Richelle: It's barely noon yet...but well, I am from western Michigan originally. And we have a saying back there: "Being sober before noon is like being sober after noon." I know--I don't really get it either, but I think it means it's okay for me to have a mojito.

Me: Yummy. Getting right into the business of Ms. Kincaid. As we last left our tasty morsel, she had dispatched the villain and enchanted the famous writer guy. Will we be exposed to copious descriptions of carnal canoodling?

Richelle: If your definition of canoodling involves pipe cleaners and tarps, then yes. Okay...I'm kidding about that, but I assure you, there's plenty of steamy stuff going on in the book. However, there's also a real plot. (I apologize in advance to any who find that disappointing). It involves Georgina going undercover in the suburbs to corrupt a conservative talk radio host, while also trying to save her friend from nefarious paranormal influence. And of course, she has her usual romantic woes afoot.

Me: Will we ever see Georgina all batwinged out and crimson-skinned ala Jacob's Ladder? 'Cuz that's what I'm into. (Like so...)

Richelle: I know you are, Mark. I read that bathroom wall. And as for Georgina...come on, I can't give away that kind of proprietary information! I gotta leave something a mystery for future books.

Me: Well, then. The writers that hang around the lounge--when they're not plastered and reminiscing about pez--love to hear a good first sale story. Go!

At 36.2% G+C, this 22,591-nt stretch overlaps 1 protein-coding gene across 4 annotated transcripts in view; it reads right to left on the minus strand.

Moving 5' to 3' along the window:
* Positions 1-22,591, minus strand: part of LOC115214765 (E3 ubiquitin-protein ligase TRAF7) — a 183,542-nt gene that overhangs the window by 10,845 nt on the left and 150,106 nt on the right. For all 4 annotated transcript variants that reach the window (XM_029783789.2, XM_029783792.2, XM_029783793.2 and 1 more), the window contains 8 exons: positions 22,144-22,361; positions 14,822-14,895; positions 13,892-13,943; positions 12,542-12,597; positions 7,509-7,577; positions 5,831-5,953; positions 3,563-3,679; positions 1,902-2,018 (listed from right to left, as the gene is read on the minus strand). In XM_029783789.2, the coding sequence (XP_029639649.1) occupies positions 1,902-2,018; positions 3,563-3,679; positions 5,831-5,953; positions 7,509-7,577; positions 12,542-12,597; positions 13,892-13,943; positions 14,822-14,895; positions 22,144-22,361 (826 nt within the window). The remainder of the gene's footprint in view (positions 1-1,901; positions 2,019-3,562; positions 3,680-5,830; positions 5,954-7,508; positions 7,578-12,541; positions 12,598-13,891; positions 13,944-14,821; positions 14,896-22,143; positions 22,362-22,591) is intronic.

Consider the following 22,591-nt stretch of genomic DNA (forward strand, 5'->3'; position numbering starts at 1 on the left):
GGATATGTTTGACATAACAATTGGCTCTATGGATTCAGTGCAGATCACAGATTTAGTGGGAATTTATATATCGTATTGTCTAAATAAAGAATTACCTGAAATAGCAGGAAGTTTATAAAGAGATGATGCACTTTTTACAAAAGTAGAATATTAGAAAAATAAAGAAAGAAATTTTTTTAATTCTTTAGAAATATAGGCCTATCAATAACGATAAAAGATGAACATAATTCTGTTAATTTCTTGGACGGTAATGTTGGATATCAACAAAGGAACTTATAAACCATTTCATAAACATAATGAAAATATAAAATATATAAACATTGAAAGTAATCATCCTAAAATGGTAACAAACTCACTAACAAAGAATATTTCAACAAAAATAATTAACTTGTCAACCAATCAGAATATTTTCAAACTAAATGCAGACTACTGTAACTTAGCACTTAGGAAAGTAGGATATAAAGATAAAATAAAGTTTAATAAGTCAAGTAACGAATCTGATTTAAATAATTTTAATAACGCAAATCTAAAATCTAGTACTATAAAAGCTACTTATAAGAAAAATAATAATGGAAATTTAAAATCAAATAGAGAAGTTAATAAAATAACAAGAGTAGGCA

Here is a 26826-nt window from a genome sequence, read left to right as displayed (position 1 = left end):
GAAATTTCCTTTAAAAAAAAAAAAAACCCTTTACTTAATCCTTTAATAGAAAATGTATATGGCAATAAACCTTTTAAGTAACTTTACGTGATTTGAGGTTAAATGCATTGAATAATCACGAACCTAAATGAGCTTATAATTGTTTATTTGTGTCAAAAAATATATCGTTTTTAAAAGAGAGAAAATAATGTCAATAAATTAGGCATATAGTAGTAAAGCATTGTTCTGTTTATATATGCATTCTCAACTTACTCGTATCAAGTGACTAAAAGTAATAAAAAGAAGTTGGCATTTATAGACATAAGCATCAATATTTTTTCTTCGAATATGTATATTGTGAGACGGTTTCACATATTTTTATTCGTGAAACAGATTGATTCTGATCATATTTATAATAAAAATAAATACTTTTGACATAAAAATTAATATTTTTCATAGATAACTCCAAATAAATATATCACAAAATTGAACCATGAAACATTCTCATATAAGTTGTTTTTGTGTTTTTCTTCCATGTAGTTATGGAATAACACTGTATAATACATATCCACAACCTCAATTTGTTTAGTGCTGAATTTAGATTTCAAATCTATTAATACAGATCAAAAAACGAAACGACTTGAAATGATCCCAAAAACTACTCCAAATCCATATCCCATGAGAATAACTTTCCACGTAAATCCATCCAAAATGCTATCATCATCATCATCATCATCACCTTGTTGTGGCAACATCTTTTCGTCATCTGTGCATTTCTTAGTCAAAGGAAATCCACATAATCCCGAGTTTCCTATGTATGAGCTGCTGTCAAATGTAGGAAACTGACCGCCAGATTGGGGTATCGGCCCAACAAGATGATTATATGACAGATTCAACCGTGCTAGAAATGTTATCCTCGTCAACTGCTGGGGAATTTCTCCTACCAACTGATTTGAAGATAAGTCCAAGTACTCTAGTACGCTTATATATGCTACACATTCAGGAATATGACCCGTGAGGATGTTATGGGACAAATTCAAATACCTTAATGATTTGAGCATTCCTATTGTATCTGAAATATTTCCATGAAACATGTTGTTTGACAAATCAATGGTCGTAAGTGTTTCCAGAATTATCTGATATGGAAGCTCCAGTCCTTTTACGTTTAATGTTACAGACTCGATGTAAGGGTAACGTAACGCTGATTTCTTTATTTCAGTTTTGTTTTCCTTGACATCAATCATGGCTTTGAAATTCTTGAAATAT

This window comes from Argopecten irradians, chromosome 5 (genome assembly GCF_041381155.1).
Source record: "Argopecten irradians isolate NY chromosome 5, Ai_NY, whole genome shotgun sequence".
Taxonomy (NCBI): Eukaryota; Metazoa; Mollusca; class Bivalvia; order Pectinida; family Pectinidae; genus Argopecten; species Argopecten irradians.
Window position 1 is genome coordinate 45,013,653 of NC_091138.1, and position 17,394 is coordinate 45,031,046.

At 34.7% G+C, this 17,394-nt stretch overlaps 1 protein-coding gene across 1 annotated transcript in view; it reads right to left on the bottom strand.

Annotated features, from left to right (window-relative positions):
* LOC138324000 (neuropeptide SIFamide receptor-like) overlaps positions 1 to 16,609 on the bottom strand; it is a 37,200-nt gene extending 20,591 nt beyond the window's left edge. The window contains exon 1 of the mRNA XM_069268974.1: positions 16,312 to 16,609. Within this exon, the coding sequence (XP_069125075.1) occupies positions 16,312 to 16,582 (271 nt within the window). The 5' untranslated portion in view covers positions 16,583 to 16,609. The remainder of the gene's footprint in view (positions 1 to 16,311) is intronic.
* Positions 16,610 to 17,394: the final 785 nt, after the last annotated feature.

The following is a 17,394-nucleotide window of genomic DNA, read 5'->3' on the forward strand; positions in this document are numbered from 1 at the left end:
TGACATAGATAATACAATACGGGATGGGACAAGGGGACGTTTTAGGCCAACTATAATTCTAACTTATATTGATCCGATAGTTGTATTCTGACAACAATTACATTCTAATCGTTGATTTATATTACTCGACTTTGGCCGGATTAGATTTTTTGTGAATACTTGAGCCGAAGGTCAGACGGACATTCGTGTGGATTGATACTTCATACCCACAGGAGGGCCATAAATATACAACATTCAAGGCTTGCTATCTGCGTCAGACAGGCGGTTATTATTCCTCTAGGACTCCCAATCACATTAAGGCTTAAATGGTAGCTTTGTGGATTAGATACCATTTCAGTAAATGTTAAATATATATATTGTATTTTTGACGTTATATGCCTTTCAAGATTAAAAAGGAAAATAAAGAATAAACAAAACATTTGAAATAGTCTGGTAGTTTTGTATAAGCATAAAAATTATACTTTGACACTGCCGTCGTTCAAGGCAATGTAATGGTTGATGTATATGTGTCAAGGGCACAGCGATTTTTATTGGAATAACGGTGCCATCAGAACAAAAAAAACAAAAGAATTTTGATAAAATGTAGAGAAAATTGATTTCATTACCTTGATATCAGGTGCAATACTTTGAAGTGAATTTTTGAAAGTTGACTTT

Richelle: I was in the middle of teaching an 8th grade lesson on The Battle of Lexington and Concord when my classroom phone rang. (There were never phones in my classes growing up...I'm still baffled by this). It was my agent, and as soon as she identified herself, I freaked out. She never called--we were always email people--and SUCCUBUS BLUES had gone on submission a week ago. I knew what the call had to be about. I told her, "I have to call you back." We hung up, and I stood there, still shell-shocked, in front of thirty 13-year olds, a student teacher, and a teacher aide. They all stared at me like I was crazy woman, and I finally blurted out what was going on. When the kids asked, "What's your book about?" I said, "Let's get back to the Revolutionary War." After class, I called my agent back and got the scoop on the offer. We accepted that day.

Me: You've got a new series on the horizon called Storm Born. Now, is that one of them new-fangled Urban Fantasy series the kids are all talking about?

Richelle: Yes, indeed. It's about a freelance shaman who battles fey and ghosts with both a Glock and a wand. She's my most badass character over the age of 18 and runs into romantic complications with a bondage-happy fairy king and a guy who's literally and figuratively a fox. She's also my only redheaded character, contrary to the popular belief that all my other heroines are redheads based off me.

Me: Wow. My Long Island Iced Tea is kicking in like a mother. You might have to entertain our guests with some witty writing advice, while I hit the head.

Richelle: Don't fixate on what's hot in the market or what you think'll make a lot of money. It'll only make you miserable. Write what you're excited about it. The proof is in the story you deliver, and good stuff will always sell.

Me: Last one. You've put out the call on your blog and website about naming your new YA book, might I suggest CLOGGED ARTERY? It's vampiric, yet suggestive of character maturity. Call Razorbill, now!

Richelle: Yes, yes...I can see where you're going with that. I think it would really speak to today's youth. I'll totally take it under consideration. But if anyone else has, um, other ideas, go check out the title debate over at my blog.

Me: Well thanks a ton for coming by, Richelle. We hate to see you go so soon but when Stacia and Jill get to dancing like that on the bar, no good ever comes of it.

You can visit Richelle at her blog (the link's up there so find it) or her website. Open most days and holidays, MC/Visa accepted. No personal checks.

Top Ten